Money-saving bulbs low energy bulbs? (updated)
One of the several CFL light bulbs in my house stopped working last night. This is maybe the fourth or fifth CFL bulb in my house that has lasted less than a year, despite the claims of advocates that they have a longer life than incandescent bulbs. They certainly cost a lot more money to buy or replace, so I suspect that I have saved nothing, and may indeed be losing money. Not to mention all the energy expended in manufacturing the complex bulbs.
shall not be collected by a curbside household hazardous waste collection program unless the waste is contained in secure packaging that prevents breakage and spillage.
Update: Ed Waage has done my research for me (thanks, Ed!):
Regarding your expired CFL's, The Berkeley website says you have to take these bulbs to a recycling center called the Community Conservation Center. Also, California law apparently states that all fluorescent bulbs, including CFL's, must be taken to a hazardous waste collection facility. There is also an interesting statistic that
there were 15,555,556 fluorescent lamps sold in California in the year 2001. According to survey results published in the report, only 0.21% of these lamps were recycled.
Even thought the lamp manufacturers say that their "green" fluorescent lamps are not hazardous waste, they really are.
We wrote the rules! All fluorescent lamps contain mercury vapor. Some lamp manufacturers have engineered lamps that can pass the federal hazardous waste threshold, either by reducing the amount of mercury used in the lamp, or by placing materials in the lamp that help the lamp pass the federal hazardous waste tests. We are so concerned about how toxic mercury is, that California's hazardous waste rules for lamps state that a lamp with ANY added mercury is a hazardous waste, and you must dispose of it as either hazardous or as a universal waste.
Perhaps as a public service Wal-Mart and other retailers can stock hazmat suits in the light bulb section of their stores.
What precautions should I take when using CFLs in my home?
CFLs are made of glass and can break if dropped or roughly handled ..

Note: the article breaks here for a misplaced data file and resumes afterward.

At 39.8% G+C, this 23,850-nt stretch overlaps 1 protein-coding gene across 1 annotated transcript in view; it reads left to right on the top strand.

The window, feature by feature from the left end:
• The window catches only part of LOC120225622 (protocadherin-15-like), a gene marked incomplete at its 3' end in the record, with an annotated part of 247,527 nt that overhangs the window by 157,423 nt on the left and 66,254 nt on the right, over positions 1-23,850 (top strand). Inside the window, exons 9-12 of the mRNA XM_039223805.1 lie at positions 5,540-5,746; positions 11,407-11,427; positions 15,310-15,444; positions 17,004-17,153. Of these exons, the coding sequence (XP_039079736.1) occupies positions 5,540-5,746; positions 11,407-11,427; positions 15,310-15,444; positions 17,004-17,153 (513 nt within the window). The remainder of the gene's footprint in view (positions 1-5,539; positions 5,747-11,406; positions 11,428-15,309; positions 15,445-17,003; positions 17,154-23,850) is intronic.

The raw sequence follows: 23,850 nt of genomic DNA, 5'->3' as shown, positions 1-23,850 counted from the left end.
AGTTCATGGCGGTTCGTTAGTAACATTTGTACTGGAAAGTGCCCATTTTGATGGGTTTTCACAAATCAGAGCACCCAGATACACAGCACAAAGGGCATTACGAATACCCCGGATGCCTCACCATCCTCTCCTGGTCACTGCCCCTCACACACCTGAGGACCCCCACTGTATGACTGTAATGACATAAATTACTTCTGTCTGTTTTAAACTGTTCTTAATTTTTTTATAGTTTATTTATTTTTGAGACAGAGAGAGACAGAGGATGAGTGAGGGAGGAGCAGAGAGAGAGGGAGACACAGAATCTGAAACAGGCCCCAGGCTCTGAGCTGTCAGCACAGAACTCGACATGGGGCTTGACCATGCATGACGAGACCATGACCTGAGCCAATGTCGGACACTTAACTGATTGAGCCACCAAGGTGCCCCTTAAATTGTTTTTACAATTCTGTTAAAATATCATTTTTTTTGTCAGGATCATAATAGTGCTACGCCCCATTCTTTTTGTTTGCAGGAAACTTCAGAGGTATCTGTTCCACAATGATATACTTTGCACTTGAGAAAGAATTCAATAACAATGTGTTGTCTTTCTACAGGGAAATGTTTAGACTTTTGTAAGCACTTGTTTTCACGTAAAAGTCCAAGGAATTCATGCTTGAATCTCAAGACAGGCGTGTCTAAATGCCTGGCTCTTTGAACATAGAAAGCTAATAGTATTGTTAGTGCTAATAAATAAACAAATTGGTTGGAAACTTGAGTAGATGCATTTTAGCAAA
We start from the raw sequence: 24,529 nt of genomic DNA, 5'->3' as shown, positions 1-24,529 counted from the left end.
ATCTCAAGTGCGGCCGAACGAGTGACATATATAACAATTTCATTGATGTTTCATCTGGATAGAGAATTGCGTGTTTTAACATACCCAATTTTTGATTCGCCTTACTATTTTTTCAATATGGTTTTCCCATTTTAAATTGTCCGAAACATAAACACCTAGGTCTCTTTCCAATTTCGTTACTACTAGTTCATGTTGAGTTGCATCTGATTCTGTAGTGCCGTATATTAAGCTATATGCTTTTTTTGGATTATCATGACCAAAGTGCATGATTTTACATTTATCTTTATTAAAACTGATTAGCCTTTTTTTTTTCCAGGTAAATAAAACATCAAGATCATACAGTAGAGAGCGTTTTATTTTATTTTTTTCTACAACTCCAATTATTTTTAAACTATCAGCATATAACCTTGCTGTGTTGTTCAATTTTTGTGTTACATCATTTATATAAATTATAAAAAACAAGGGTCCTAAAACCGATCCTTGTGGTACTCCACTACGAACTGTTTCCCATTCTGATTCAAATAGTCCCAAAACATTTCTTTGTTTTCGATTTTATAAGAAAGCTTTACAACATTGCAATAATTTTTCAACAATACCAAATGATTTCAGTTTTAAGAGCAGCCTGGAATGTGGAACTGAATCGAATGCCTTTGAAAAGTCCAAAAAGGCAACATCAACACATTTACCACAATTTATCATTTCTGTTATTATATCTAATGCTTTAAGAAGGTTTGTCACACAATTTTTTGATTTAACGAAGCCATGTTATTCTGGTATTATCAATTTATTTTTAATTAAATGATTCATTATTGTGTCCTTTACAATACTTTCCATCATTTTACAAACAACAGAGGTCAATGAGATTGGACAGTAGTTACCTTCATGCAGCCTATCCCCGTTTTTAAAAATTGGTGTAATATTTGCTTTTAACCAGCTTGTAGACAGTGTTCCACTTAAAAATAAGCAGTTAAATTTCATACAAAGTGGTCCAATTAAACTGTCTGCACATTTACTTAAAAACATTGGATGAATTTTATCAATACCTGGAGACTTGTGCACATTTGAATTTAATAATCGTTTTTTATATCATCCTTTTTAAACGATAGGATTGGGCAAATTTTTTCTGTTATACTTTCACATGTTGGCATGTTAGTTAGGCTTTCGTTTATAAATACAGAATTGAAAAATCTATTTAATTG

How should I clean up a broken fluorescent bulb?
EPA recommends the following clean-up and disposal guidelines:
1. Open a window and leave the room (restrict access) for at least 15 minutes.
2. Remove all materials you can without using a vacuum cleaner.
* Wear disposable rubber gloves, if available (do not use your bare hands).
* Carefully scoop up the fragments and powder with stiff paper or cardboard.
* Wipe the area clean with a damp paper towel or disposable wet wipe.
* Sticky tape (such as duct tape) can be used to pick up small pieces and powder.
3. Place all cleanup materials in a plastic bag and seal it.
* If your state permits you to put used or broken CFLs in the garbage, seal the CFL in two plastic bags and put into the outside trash (if no other disposal or recycling options are available).
* Wash your hands after disposing of the bag.
4. The first time you vacuum the area where the bulb was broken, remove the vacuum bag once done cleaning the area (or empty and wipe the canister) and put the bag and/or vacuum debris, as well as the cleaning materials, in two sealed plastic bags in the outdoor trash or protected outdoor location for normal disposal.
Roughly translated, cleanup after a CFL bulb breaks is: (a) evacuate the house for a while, and then (b) clean up while wearing a traditional hazmat suit. Yes, it's... just... that... simple.
It reminds me of a Super Happy Fun Ball, updated for the Al Gore era of eco-hysteria.